These paintings and drawings are a part of a vast collection put together by the Demidoff family of Russia. They were originally from Tula and the first Demidoff of note was ennobled and enriched by Tsar Peter the Great. Demid Antufiev was a free blacksmith who also made arms. He produced a magnificent pair of pistols for the Emperor who was so impressed that he made him Count Demidoff in 1720 and put him in charge of the Imperial foundry. His son, Akinfii, enlarged the family fortune by discovering and developing massive gold, silver and copper mines in the Urals. The family was patrons of the arts, literature and science. By the end of the 18th century the Demidoff's became one of the richest families in Russia.
Anatole Demidoff married Napoleon's neice, Mathilde and was a great traveler and writer. He was given the title of Count of San Donato (Florence, Italy) where he furnished a large palace. In 1872 Paul Demidoff, Anatole's nephew bought the Villa of Pratolino twelve kilometers from Florence.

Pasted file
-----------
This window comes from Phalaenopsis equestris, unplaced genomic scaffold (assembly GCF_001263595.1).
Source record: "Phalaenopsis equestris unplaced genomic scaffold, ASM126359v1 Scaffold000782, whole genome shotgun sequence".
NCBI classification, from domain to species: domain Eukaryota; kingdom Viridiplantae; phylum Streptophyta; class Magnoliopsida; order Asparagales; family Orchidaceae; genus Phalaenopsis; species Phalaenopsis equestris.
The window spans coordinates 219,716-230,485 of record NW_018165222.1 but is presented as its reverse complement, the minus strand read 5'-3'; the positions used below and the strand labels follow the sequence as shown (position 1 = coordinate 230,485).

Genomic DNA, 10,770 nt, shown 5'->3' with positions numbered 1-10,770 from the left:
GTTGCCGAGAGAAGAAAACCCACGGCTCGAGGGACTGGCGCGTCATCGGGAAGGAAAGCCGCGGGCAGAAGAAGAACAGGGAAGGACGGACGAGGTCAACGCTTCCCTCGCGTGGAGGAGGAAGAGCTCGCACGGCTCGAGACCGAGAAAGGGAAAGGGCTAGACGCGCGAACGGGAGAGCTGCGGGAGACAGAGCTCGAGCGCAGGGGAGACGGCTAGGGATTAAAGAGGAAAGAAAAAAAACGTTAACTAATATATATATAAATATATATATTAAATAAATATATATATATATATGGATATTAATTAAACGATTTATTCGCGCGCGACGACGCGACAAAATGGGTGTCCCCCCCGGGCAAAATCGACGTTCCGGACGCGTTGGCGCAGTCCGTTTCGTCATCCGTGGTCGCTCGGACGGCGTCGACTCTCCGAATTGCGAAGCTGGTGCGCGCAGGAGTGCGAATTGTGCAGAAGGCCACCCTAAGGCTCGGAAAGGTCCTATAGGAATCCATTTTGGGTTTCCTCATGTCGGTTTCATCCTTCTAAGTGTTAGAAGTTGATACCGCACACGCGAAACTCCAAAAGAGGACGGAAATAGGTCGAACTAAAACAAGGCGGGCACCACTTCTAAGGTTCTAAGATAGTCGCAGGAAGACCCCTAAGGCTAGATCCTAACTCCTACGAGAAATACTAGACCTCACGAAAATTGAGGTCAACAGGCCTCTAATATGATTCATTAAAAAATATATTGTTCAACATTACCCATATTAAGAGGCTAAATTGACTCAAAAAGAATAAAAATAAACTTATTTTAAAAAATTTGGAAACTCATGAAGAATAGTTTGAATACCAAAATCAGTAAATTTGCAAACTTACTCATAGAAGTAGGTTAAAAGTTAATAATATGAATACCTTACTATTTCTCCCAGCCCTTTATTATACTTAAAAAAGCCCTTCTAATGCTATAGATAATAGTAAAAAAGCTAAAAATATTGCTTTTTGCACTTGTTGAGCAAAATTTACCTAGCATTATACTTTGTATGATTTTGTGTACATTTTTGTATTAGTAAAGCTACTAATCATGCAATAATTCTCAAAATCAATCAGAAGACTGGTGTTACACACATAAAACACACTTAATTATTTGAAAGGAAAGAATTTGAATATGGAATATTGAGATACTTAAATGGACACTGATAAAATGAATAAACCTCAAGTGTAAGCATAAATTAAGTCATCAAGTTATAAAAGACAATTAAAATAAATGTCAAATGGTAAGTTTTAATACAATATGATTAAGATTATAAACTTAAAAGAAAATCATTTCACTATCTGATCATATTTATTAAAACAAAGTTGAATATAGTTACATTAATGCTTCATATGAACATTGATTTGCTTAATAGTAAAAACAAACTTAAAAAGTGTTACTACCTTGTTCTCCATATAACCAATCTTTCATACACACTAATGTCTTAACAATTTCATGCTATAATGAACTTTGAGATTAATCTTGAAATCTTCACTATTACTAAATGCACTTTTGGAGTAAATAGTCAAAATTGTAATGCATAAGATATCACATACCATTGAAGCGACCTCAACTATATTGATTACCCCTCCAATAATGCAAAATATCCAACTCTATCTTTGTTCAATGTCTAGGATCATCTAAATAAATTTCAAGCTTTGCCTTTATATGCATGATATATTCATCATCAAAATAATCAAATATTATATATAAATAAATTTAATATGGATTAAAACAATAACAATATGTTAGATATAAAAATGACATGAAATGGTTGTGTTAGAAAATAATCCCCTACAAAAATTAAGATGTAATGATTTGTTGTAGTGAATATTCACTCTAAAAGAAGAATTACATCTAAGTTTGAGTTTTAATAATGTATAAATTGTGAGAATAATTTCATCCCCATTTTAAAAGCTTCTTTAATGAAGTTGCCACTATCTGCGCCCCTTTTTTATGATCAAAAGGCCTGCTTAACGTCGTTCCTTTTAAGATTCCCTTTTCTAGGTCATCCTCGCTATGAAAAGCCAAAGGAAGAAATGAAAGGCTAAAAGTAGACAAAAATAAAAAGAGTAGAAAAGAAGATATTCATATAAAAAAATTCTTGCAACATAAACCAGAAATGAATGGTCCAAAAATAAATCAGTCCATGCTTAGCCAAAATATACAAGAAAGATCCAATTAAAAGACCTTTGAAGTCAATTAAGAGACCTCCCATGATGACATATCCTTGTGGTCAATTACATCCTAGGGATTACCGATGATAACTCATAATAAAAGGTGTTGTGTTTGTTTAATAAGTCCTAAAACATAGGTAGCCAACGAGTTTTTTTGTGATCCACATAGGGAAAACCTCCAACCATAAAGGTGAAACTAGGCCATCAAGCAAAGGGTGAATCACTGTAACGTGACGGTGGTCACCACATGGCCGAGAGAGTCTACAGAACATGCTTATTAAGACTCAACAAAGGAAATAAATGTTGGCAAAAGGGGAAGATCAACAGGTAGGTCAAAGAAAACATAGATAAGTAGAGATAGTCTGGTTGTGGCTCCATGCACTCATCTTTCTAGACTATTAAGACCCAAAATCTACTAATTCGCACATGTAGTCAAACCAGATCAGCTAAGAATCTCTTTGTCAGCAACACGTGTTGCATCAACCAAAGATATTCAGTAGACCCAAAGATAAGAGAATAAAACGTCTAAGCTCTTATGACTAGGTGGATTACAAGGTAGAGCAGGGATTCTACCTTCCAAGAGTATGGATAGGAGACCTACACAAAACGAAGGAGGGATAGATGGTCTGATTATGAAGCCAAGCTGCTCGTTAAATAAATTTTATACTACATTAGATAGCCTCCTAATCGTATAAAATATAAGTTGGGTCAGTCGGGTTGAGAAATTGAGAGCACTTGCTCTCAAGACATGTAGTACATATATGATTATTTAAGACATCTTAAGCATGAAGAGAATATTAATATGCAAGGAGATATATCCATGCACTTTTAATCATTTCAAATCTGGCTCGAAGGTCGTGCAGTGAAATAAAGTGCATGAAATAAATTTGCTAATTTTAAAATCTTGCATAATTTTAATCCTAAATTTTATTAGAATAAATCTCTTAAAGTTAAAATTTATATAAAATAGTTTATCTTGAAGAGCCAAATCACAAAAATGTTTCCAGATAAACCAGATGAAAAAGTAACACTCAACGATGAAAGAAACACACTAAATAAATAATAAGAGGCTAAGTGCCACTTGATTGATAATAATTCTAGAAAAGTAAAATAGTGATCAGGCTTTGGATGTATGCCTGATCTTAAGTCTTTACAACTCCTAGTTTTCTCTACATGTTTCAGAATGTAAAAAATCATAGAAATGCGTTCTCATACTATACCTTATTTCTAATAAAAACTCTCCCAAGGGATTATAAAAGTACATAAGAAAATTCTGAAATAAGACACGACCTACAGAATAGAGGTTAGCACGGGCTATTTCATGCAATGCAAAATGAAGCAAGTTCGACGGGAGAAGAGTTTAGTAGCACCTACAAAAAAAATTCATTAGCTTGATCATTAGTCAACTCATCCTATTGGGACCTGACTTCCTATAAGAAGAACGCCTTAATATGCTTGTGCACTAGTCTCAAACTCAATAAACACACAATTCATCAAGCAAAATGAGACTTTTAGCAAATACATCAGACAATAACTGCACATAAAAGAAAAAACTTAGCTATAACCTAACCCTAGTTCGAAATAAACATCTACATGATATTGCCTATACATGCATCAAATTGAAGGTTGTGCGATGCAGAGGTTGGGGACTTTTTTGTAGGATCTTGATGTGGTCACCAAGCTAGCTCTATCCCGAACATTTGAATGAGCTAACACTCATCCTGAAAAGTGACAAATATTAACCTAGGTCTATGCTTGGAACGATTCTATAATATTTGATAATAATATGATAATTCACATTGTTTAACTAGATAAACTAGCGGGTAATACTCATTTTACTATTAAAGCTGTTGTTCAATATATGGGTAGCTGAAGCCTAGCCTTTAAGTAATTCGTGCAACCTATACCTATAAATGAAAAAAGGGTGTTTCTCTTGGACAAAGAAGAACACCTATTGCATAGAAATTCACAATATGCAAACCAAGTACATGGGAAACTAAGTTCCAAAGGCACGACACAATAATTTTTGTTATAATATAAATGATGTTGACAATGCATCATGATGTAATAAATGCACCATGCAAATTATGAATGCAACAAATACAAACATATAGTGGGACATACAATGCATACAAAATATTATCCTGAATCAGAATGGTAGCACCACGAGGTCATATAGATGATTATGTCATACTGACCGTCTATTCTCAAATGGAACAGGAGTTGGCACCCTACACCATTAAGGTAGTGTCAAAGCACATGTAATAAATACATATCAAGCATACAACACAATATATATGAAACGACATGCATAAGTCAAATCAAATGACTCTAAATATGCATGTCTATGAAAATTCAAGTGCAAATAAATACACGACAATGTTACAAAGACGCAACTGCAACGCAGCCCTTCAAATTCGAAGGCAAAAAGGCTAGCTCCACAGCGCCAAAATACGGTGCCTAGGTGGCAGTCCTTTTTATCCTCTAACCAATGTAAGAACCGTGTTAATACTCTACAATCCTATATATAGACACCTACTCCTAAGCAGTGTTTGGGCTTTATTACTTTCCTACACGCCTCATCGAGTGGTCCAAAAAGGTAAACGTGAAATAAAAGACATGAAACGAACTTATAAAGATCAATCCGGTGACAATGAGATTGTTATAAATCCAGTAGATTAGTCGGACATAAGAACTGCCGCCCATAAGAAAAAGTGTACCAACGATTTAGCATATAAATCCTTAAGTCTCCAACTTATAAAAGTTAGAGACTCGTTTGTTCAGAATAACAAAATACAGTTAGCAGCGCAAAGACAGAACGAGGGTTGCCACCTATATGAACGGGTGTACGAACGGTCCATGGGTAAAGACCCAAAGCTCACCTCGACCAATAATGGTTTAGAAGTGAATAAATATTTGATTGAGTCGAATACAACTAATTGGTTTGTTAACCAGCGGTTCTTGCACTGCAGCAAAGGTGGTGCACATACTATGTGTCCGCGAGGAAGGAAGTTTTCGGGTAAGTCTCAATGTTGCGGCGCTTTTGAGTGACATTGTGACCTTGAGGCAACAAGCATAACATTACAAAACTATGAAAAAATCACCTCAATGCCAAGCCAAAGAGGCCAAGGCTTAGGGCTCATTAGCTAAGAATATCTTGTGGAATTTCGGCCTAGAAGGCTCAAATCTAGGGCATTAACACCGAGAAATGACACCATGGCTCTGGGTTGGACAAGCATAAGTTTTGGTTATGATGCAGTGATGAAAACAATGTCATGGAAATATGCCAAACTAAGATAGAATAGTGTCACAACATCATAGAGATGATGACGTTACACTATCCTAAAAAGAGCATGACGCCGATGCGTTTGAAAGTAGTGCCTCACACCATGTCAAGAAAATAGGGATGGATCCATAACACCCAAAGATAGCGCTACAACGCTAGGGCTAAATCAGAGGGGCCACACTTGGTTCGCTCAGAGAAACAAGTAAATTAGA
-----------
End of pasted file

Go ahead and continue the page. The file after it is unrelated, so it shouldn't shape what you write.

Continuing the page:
My father Prince Paul inherited Pratolino from his mother's sister, Princess Abamelek Lazareff nee Demidoff. When I lived at Pratolino as a child, I was fascinated by many treasures from many different countries. There were Russian paintings and furniture from Napoleon's house/prison on Elba because of his connection to the Demidoff family and of course Italian works of art. I remember Peter the Great's sword and the clock that was on Napoleon's night table in Elba. I learned about the vast sale in 1899 and that the malachite vase in our Metropolitan Museum was part of the Demidoff treasure trove as was the Crivelli tryptich in the National Gallery in London.
There had been an enormous palace on the grounds of Pratolino which, alas, was destroyed by Leopold of Habsburg who had it demolished by canon fire. Pieces of rock crystal from the chandeliers were strewn all over the park. John Evelyn wrote about this palace in his memoirs when he was traveling through Italy in the seventeenth century.
Princess Elizabeth of Yugoslavia